EWS1 requirements mean many flats will become un-mortgageable?

by Readers Question

9:41 AM, 27th May 2020
About a month ago

EWS1 requirements mean many flats will become un-mortgageable?

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EWS1 requirements mean many flats will become un-mortgageable?

I have had an offer accepted on a modern (2009) flat, which I was planning to add to my rental portfolio. It’s on the middle floor of a small 3 storey block. However, I’ve now been told that the valuer cannot recommend that the mortgage company lend on the flat because of new certification requirements with regard to external walls.

Apparently all blocks of flats/residential buildings over 18 metres tall must have an EWS1 certificate to say that the external walls are compliant with certain standards, largely to do with fire safety. In January 2020 the advisory notice AN14 was issued, which states the government’s intention to apply it to all residential buildings containing more than one household.

However, because the whole building has to be inspected thoroughly for compliance, the process of getting EWS1 certification ‘costs thousands of pounds and can take months to complete’ (arma.co.uk).

The government have accepted a suggestion by RICS that an independent, licensed building inspector or fire inspector can certify the building as safe. However, professional indemnity insurers have been raising premiums hugely, or simply refusing cover to such inspectors altogether, meaning that many are refusing to sign EWS1 certificates because of the risk of exposing themselves to huge personal liability.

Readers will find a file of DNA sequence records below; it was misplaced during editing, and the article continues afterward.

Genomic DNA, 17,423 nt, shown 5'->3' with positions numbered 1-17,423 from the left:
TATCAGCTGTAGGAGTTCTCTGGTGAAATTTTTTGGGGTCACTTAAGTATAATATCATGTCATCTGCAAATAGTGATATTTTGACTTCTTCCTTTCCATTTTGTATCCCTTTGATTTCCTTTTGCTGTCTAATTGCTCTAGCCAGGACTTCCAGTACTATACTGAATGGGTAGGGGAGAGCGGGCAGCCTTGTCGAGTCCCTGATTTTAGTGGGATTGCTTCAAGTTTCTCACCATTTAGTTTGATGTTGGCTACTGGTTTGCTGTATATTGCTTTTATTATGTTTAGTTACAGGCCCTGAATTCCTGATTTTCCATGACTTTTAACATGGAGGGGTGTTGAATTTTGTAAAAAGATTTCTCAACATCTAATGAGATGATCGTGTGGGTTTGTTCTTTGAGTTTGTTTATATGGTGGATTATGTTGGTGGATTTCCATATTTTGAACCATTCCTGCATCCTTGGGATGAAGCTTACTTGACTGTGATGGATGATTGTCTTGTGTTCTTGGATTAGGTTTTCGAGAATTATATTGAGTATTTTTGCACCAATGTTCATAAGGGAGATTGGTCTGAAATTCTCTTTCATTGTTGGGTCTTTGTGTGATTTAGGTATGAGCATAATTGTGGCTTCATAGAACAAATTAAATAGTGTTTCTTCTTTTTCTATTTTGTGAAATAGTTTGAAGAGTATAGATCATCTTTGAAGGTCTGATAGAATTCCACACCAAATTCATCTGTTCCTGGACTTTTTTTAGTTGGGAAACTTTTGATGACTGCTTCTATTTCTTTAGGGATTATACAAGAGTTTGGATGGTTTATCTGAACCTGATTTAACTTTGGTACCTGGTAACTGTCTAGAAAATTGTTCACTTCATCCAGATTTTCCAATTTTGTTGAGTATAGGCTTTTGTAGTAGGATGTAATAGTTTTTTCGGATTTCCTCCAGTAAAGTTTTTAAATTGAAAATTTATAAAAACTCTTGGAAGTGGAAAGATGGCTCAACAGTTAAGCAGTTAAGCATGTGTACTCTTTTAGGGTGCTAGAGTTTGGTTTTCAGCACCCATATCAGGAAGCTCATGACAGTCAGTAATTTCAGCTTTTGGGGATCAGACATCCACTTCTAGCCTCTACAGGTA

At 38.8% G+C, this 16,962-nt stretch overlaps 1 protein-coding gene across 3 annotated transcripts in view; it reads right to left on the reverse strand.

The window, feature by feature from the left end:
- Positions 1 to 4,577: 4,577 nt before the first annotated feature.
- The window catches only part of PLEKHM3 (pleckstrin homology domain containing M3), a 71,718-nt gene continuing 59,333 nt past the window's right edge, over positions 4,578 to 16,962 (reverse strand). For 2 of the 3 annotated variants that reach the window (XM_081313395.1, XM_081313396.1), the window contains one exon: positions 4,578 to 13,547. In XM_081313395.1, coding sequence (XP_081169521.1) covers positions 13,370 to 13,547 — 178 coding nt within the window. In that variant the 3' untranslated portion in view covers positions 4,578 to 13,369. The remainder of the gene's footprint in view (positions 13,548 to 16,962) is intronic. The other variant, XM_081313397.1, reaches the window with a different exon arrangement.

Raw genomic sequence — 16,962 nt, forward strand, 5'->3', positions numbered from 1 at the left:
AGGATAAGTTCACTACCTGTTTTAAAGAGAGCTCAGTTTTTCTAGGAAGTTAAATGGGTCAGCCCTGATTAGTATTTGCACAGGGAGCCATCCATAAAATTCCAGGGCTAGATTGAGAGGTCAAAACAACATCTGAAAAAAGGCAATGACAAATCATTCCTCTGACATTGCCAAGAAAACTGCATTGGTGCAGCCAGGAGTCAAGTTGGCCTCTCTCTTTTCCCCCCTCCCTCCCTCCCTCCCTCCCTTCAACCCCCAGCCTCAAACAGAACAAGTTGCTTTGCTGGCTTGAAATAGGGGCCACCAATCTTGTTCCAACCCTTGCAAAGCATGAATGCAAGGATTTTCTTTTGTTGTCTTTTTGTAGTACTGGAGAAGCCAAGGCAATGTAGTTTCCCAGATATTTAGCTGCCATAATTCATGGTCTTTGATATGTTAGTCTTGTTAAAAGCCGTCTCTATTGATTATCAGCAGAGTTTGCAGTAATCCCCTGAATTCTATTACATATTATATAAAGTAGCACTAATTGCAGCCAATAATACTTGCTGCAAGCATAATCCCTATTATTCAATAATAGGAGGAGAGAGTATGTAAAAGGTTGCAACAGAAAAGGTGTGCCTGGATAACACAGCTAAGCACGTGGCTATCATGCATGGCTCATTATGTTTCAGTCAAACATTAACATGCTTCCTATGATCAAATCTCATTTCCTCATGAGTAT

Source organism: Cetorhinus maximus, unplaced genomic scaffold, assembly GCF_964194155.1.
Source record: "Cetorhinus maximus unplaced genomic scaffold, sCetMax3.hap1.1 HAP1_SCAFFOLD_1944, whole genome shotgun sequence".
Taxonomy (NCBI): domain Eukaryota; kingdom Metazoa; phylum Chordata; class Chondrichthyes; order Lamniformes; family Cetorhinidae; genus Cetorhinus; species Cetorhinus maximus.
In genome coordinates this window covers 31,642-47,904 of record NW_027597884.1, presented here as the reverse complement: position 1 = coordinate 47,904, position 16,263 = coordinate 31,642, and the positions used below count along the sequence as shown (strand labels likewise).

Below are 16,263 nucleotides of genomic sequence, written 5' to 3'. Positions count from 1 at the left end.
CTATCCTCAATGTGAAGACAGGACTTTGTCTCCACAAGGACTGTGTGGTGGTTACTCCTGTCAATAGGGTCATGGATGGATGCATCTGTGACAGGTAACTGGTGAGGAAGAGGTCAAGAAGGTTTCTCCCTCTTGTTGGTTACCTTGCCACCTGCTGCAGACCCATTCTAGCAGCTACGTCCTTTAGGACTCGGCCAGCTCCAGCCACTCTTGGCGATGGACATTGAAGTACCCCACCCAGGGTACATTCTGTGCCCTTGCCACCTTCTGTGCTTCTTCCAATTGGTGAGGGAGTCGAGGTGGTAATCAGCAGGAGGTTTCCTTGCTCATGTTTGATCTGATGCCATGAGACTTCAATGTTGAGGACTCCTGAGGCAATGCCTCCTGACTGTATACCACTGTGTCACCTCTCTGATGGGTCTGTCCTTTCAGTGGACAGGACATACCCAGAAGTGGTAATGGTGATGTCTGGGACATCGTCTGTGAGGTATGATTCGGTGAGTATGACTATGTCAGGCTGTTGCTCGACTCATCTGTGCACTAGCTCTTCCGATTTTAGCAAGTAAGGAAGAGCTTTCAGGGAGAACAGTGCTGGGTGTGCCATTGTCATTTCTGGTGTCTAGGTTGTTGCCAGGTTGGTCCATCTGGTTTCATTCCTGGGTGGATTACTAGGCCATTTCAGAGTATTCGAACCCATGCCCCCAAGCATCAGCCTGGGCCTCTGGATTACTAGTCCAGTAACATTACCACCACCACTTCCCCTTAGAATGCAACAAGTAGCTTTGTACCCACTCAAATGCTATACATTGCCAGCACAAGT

The builders (Taylor Wimpey) have stated that because the building in question here is not over 18 metres tall, and does not have cladding (it’s rendered) or any combustible add-ons like wooden balconies, it does not require EWS1 certification. However, because all such buildings are likely to need certification in the future the valuer is risk averse and the building society will not lend on it.

However, I’m inclined to think that even if I could get a mortgage now, the situation may make it impossible to sell the flat in the future, or there may be huge costs incurred to get the certification the next time someone wants to buy or sell a flat in the building.